Cisco Workers Pushed on Video Conference
Cisco Systems Inc. rolled out its real-time video conference system for 50,000
employees worldwide in January, inviting them to test equipment with far-flung
friends, family and co-workers.
Most big Cisco offices have TelePresence, which debuted in October. The technology
-- which includes high-definition monitors, highly sensitive audio equipment
and integrated networking gear -- starts at $99,000. A system that accommodates
at least a dozen people costs $299,000.
TelePresence aims to be so realistic as to make conference-call participants
believe the person talking on the monitor is in the same room. Multiple conversations
can occur simultaneously, without awkward audio delays or jerky video.
Syd Garrett, a customer advocacy director who moved from Silicon Valley to
North Carolina, brought in his teenage daughter and wife to reconnect with California
friends and colleagues.
"I was talking with one of the other techie dads, and then the four girls
chatting, giggling, interrupting each other, and finishing each other's sentences,"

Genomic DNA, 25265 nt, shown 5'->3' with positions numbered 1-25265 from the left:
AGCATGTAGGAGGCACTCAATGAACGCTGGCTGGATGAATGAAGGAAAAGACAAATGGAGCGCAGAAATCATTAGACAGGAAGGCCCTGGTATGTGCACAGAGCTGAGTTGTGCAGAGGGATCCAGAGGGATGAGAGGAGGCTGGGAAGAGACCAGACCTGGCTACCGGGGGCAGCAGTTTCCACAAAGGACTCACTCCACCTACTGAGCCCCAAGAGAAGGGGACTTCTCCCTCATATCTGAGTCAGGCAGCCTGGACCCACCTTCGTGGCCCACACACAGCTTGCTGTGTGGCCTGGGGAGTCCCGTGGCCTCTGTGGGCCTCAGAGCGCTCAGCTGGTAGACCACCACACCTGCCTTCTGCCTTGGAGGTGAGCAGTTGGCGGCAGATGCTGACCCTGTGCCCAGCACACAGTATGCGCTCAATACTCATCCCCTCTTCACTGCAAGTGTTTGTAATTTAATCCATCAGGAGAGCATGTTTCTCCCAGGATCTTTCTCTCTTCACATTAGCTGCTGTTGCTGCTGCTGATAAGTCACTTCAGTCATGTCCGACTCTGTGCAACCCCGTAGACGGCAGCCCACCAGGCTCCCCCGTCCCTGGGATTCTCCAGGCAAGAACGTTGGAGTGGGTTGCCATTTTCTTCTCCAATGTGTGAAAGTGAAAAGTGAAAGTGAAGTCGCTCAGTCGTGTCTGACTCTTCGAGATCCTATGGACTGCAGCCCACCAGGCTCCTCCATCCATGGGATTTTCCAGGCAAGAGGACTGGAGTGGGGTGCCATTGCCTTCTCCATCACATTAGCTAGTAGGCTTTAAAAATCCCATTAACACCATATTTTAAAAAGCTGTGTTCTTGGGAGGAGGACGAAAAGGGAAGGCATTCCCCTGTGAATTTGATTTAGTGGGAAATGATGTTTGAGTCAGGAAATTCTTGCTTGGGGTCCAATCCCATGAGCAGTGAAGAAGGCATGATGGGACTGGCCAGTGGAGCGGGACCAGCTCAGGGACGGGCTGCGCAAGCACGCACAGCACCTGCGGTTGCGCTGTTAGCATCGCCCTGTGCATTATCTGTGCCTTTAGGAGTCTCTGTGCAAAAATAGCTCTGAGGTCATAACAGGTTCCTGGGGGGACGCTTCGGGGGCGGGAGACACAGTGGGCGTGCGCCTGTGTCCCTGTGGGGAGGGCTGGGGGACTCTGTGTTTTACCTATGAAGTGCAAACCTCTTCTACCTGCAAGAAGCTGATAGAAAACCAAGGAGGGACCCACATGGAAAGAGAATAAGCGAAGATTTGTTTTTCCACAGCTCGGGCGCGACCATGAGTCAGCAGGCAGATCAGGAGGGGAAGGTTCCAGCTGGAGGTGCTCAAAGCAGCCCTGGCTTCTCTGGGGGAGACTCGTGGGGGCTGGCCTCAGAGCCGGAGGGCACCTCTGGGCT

Garrett said. "After a while, you forget that you aren't there."
Chief Globalization Officer Wim Elfrink, head of Cisco's new Globalization
Center in Bangalore, India, encourages workers to book time on weekends, when
the system is not used by engineers, salespeople or executives.
"I'm promoting it heavily," Elfrink said Tuesday night in a TelePresence
interview with The Associated Press. "Two to three years from now, you'll
see this in most hotels' business centers, and it will become the de facto standard."
Elfrink is installing TelePresence in his leased home in Bangalore. Despite
the 13.5-hour time difference, he wants his administrative assistant in San
Jose to get TelePresence in her office.
"I don't know if she'll like it," Elfrink joked, "but I think
we might be able to stay in touch all day long."